The Grateful Dead's plan to have their own record companies, Grateful Dead and Round, was years ahead of its time. The idea to have a dedicated studio at The Barn was also years ahead of its time. Both plans were too far ahead of their time to make economic sense. A few decades later, many acts had their own record companies and worked out of home studios, recording whatever they liked--David Grisman is a great current example--but the Dead started the train rolling before the track was finished. This post will look at the Dead's effort to be a forward looking, independent music company from the point of view of the album projects recorded at The Barn in Novato from 1971 through 1976. (source)
August 21, 1971 Mickey Hart's Barn, Novato, CA
The Jerry Site references a circulating tape of a jam at Mickey Hart's barn in Novato on August 21, 1971, featuring Jerry Garcia, Phil Lesh, David Crosby, Bob Weir and John Cipollina. Yet what were all those fine players doing there? Although the great guitarist John Cipollina died far too early in 1989, his personal and musical impact was so widespread that his musical career has been very well documented. When looking up the history of the August 21 jam on the Cipollina site, a comment from correspondent "Rick" explains the history of how the barn jam tape was made. My focus here is not on the barn jam, but on what the players were doing there in the first place. Note my bolded text in the following quote from 'Rick.'
The New Riders of the Purple Sage were going to be taped by KQED (PBS) at Mickey Hart's Ranch in Novato and a friend asked me if I wanted to go (thanks Michael!). When we arrived, a stage was setup outside and there were lots of familiar San Francisco music scene people and their families present. The vibes were hip, and good, to say the least. The opening group was Shanti, followed by the New Riders. When the taping was finished some musicians meandered into Mickey's barn where he had a modest recording studio set up. When I walked in Jerry Garcia and David Crosby were trying some things out (Fresh Green Grass). I turned on my cassette recorder, lashed my mic to an open mic stand, and sat down to enjoy a remarkable early evening of music. Phil Lesh, Mickey Hart, Bob Weir, John Cipollina and others floated in and out of the lineup. At some point Crosby left, then Garcia. John had come in and had picked up a Rickenbacker slide guitar* that he detailed with his characteristic Quicksilver sound. He went to his car for his ax and came back to do his part in this recipe for jam. I taped until they all stopped, we all said good-bye and left.. Enjoy this recording of a spontaneous day. Recorded on a Sony TC-24 with supplied Sony stereo mic**. Not a bad unit for the day.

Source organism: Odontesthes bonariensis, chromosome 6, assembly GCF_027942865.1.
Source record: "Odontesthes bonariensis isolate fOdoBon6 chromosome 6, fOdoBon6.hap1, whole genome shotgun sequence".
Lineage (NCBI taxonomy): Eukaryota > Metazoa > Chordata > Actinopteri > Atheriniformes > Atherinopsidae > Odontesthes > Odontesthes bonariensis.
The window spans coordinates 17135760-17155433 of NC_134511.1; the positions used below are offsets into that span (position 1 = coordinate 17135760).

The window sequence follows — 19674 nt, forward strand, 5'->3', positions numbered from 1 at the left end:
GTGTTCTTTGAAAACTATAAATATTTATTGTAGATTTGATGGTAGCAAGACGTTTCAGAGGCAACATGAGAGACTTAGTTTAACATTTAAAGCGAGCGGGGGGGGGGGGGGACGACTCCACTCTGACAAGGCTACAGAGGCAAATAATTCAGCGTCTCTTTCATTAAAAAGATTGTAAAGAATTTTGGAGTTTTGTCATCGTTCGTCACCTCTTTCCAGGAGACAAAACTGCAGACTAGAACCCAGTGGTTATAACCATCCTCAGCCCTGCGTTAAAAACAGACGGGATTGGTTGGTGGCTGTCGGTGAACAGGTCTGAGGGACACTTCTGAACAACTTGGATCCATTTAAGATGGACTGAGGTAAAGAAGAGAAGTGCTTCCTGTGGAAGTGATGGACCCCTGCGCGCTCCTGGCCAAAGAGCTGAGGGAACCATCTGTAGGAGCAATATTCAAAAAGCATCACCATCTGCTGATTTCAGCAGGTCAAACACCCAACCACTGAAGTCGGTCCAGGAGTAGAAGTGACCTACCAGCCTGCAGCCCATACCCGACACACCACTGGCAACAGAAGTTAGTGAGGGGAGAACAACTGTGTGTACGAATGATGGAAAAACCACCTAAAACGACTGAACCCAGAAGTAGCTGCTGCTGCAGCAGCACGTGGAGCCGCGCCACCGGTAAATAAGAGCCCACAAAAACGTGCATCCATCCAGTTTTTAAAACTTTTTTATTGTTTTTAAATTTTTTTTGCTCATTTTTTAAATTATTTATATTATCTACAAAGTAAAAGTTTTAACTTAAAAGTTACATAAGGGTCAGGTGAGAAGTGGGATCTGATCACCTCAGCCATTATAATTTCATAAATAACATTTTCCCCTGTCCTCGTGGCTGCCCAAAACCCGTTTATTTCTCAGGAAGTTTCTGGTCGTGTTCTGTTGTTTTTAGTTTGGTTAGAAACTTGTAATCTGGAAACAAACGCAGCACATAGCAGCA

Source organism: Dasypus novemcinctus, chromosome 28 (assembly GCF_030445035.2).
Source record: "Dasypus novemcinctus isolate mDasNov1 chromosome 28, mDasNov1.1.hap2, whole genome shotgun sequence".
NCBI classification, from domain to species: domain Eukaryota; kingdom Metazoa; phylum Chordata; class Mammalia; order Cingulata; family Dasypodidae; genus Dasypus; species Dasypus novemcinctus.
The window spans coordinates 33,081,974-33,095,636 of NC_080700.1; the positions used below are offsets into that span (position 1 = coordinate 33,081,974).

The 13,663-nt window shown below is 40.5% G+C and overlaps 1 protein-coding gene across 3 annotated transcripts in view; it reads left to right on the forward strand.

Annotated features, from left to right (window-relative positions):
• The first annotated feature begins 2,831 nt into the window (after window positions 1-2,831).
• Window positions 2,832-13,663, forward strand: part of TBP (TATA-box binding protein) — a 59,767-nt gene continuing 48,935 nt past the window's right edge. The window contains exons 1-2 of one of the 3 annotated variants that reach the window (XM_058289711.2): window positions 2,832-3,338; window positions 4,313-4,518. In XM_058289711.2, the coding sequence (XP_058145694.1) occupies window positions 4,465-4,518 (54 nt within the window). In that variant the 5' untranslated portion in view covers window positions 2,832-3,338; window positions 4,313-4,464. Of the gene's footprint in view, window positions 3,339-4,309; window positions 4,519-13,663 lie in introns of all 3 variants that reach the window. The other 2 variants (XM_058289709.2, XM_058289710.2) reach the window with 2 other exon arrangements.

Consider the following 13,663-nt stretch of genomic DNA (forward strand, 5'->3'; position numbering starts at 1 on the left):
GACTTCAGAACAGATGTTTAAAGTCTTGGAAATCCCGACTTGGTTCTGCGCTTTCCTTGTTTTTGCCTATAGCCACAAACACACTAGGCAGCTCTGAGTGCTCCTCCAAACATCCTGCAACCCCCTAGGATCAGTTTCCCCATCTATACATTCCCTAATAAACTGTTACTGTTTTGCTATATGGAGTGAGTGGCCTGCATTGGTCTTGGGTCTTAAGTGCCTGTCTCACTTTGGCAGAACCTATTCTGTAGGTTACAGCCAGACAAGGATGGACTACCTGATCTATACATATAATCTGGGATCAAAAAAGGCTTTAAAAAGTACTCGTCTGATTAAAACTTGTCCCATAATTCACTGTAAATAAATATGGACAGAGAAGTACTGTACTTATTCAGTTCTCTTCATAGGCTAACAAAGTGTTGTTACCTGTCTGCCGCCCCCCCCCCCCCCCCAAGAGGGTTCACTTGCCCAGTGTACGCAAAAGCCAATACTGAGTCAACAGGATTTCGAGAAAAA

Thus it seems that KQED-tv, the Public Television station for San Francisco (Channel 9) was recording a performance of the New Riders. Hart's Novato ranch was not a concert venue, so the public would not have been invited. The implication seems to have been that Grateful Dead families and friends acted as the audience. This would not have happened by accident. TV equipment in the seventies was quite bulky, so any pro-shot video would have been a major production. I know of no trace of an audio or video recording of this event, and I have never seen the date listed on any NRPS concert or performance list. What might be the context of this event, and where might there be a trace of it? (source)